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Fiscal report says Safer Kentucky Act would cost state more than $1 billion over next decade


A new report from the Kentucky Center for Economic Policy says the proposed House Bill 5, also known as the Safer Kentucky Act, would cost the state more than $1 billion over the next ten years.

The report was made by analyzing data from the Department of Corrections showing how many people are currently serving a sentence for felonies named in the statute, alongside financial data from an older version of the bill’s Corrections Impact statement.

The goal of House Bill 5 is to cut down on crime by increasing penalties and the amount of incarceration time.

That includes expanding Kentucky’s violent offender statute, which requires a mandatory minimum sentence for people convicted of certain felonies.

Pam Thomas is a senior fellow at the Center and helped write the report. She says that expansion would be very costly for state and local governments.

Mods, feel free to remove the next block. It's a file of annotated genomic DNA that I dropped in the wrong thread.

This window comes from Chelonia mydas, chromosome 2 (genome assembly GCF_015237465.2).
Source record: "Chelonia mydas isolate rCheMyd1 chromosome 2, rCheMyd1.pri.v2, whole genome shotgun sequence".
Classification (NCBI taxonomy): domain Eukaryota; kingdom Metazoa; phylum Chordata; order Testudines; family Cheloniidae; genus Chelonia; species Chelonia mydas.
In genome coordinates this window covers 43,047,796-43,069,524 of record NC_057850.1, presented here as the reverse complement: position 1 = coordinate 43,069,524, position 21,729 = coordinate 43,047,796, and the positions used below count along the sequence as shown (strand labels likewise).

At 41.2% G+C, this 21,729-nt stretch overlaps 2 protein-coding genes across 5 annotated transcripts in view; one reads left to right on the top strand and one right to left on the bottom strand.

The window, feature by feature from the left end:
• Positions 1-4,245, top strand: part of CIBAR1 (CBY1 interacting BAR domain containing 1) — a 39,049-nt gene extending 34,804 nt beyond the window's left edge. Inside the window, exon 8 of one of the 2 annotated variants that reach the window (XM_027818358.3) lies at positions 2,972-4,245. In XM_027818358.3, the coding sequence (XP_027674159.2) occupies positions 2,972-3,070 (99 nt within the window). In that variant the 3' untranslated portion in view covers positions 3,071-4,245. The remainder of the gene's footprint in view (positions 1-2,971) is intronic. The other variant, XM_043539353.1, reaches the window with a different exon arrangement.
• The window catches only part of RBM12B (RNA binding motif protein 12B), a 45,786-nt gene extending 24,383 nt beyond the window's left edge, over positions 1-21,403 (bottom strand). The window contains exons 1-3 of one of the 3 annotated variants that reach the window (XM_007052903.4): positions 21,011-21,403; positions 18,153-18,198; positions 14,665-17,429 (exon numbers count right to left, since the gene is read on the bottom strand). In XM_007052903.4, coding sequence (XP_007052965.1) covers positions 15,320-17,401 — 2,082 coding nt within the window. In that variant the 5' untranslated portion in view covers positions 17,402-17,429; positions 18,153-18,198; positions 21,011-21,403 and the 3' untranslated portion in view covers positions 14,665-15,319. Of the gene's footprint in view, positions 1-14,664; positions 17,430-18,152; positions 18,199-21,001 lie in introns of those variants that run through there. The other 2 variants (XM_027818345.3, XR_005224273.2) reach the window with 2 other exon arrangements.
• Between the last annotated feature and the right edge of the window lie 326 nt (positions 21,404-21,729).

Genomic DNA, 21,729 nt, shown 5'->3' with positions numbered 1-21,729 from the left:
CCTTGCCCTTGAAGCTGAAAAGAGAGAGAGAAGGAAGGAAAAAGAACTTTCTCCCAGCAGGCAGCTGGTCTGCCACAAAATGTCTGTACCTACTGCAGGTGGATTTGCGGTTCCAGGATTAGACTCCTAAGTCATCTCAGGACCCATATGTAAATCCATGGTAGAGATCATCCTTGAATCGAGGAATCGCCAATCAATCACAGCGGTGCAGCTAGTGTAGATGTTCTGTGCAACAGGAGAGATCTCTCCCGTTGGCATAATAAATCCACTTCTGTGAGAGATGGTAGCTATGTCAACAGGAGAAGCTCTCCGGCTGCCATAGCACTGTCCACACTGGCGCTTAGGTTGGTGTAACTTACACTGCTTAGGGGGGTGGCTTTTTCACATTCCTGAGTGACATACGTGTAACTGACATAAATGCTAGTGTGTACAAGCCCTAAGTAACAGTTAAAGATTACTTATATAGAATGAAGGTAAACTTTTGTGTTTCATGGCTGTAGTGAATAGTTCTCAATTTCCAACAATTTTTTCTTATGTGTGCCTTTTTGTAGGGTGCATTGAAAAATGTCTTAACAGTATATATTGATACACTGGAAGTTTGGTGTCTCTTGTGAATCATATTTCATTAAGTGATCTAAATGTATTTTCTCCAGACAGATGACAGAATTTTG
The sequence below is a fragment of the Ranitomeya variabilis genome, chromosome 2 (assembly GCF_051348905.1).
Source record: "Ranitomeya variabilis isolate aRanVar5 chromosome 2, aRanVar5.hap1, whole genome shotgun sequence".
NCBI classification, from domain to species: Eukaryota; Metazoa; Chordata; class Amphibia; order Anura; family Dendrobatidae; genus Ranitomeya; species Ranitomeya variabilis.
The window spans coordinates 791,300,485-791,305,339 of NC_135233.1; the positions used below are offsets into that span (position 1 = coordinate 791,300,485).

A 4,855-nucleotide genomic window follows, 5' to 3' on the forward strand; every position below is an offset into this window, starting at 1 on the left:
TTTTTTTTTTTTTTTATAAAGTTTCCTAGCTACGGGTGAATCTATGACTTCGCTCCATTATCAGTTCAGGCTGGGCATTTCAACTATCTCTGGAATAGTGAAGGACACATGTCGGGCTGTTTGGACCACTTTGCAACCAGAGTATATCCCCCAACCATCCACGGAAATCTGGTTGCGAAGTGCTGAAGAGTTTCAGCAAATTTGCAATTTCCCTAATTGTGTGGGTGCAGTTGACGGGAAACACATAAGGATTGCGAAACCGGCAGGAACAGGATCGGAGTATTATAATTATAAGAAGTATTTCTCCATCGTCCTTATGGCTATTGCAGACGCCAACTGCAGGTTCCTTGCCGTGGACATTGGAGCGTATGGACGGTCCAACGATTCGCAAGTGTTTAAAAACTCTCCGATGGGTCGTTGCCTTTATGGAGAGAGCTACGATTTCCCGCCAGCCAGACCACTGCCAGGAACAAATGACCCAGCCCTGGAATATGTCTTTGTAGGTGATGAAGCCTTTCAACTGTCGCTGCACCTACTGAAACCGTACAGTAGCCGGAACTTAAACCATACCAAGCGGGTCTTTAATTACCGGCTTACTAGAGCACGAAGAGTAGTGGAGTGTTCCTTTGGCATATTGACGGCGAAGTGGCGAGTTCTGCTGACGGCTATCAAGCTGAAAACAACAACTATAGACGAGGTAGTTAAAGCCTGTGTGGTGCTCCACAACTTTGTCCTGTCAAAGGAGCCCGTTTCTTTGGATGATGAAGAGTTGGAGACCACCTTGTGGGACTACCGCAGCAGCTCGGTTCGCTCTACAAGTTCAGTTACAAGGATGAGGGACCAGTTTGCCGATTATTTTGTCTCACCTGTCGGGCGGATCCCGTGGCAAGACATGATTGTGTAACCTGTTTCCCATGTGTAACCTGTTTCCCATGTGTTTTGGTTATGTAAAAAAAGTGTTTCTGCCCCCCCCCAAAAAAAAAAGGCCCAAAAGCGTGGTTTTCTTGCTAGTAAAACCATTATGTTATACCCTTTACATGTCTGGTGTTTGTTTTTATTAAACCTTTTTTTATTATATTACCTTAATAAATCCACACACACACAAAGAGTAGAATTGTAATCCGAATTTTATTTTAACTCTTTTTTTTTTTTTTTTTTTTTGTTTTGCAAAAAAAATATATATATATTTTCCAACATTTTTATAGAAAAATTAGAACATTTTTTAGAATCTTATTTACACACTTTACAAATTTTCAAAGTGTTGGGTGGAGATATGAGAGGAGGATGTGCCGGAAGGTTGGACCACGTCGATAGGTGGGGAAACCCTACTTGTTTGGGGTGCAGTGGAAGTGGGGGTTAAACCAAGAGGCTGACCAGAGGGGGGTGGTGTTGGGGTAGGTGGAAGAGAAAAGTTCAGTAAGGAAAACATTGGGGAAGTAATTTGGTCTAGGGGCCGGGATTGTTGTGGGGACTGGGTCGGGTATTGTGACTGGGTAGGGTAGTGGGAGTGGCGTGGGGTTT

“You think about the already overcrowded rural jails and all the Class D felons in Kentucky serving their time, but now they're there longer too,” Thomas said. “So you're already overcrowded, and now you’ve got all these people that are staying for even longer.”

Currently, those convicted under a Class C felony can receive five to ten years’ imprisonment. Those convicted with a Class D felony face one to five years’ imprisonment.

A mandatory minimum sentence would require those convicted to serve 85 percent of their jail time before being eligible for parole.

“There are a lot of people in those lower felonies, especially C and D felonies, that are probated instead of put in jail,” Thomas said. “But if the bill passes as it is, none of those people are going to qualify for probation anymore, So that means they're going to be in jail too.”

The bill passed the House last month and is currently up for discussion in the Senate’s Judiciary Committee.

The full report is available here.

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Shepherd joined WEKU in June 2023 as a staff reporter. He most recently worked for West Virginia Public Broadcasting as General Assignment Reporter. In that role, he collected interviews and captured photos in the northern region of West Virginia. Shepherd holds a master’s degree in Digital Marketing Communication and a bachelor’s in music from West Virginia University.
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